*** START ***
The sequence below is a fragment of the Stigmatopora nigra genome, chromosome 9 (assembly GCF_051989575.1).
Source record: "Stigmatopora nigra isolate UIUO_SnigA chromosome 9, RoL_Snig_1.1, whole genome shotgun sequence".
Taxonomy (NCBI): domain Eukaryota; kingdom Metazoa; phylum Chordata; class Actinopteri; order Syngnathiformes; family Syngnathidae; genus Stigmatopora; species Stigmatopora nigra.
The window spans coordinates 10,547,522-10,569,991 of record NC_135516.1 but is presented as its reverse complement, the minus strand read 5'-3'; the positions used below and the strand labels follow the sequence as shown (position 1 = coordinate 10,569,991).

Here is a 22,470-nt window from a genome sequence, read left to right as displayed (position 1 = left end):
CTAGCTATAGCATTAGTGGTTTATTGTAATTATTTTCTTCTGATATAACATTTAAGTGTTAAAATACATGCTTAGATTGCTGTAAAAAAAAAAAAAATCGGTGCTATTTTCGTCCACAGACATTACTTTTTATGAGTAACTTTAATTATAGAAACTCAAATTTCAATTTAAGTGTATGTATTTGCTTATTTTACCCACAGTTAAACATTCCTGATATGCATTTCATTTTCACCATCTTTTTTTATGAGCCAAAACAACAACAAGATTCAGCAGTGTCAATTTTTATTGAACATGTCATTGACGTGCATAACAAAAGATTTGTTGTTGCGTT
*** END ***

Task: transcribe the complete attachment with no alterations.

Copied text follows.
The sequence below is a fragment of the Stigmatopora nigra genome, chromosome 9 (assembly GCF_051989575.1).
Source record: "Stigmatopora nigra isolate UIUO_SnigA chromosome 9, RoL_Snig_1.1, whole genome shotgun sequence".
Taxonomy (NCBI): domain Eukaryota; kingdom Metazoa; phylum Chordata; class Actinopteri; order Syngnathiformes; family Syngnathidae; genus Stigmatopora; species Stigmatopora nigra.
The window spans coordinates 10,547,522-10,569,991 of record NC_135516.1 but is presented as its reverse complement, the minus strand read 5'-3'; the positions used below and the strand labels follow the sequence as shown (position 1 = coordinate 10,569,991).

Here is a 22,470-nt window from a genome sequence, read left to right as displayed (position 1 = left end):
CTAGCTATAGCATTAGTGGTTTATTGTAATTATTTTCTTCTGATATAACATTTAAGTGTTAAAATACATGCTTAGATTGCTGTAAAAAAAAAAAAAATCGGTGCTATTTTCGTCCACAGACATTACTTTTTATGAGTAACTTTAATTATAGAAACTCAAATTTCAATTTAAGTGTATGTATTTGCTTATTTTACCCACAGTTAAACATTCCTGATATGCATTTCATTTTCACCATCTTTTTTTATGAGCCAAAACAACAACAAGATTCAGCAGTGTCAATTTTTATTGAACATGTCATTGACGTGCATAACAAAAGATTTGTTGTTGCGTT